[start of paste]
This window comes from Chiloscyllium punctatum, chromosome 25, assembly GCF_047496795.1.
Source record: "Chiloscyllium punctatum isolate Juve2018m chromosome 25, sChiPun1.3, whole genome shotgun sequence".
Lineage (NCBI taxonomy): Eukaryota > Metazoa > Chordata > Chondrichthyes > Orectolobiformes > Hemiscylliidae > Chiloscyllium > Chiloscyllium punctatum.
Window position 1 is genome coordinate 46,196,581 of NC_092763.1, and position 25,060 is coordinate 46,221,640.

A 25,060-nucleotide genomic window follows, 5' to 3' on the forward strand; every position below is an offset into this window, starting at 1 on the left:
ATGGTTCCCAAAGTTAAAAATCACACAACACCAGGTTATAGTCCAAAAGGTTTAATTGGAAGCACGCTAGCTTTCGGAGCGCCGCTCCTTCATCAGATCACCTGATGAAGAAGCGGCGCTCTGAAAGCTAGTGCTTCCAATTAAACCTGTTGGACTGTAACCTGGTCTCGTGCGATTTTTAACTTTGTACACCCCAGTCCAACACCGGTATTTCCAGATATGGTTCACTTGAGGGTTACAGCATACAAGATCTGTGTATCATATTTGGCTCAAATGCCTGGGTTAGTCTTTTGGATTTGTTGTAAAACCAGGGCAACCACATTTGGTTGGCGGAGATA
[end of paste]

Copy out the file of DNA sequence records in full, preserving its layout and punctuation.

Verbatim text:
This window comes from Chiloscyllium punctatum, chromosome 25, assembly GCF_047496795.1.
Source record: "Chiloscyllium punctatum isolate Juve2018m chromosome 25, sChiPun1.3, whole genome shotgun sequence".
Lineage (NCBI taxonomy): Eukaryota > Metazoa > Chordata > Chondrichthyes > Orectolobiformes > Hemiscylliidae > Chiloscyllium > Chiloscyllium punctatum.
Window position 1 is genome coordinate 46,196,581 of NC_092763.1, and position 25,060 is coordinate 46,221,640.

A 25,060-nucleotide genomic window follows, 5' to 3' on the forward strand; every position below is an offset into this window, starting at 1 on the left:
ATGGTTCCCAAAGTTAAAAATCACACAACACCAGGTTATAGTCCAAAAGGTTTAATTGGAAGCACGCTAGCTTTCGGAGCGCCGCTCCTTCATCAGATCACCTGATGAAGAAGCGGCGCTCTGAAAGCTAGTGCTTCCAATTAAACCTGTTGGACTGTAACCTGGTCTCGTGCGATTTTTAACTTTGTACACCCCAGTCCAACACCGGTATTTCCAGATATGGTTCACTTGAGGGTTACAGCATACAAGATCTGTGTATCATATTTGGCTCAAATGCCTGGGTTAGTCTTTTGGATTTGTTGTAAAACCAGGGCAACCACATTTGGTTGGCGGAGATA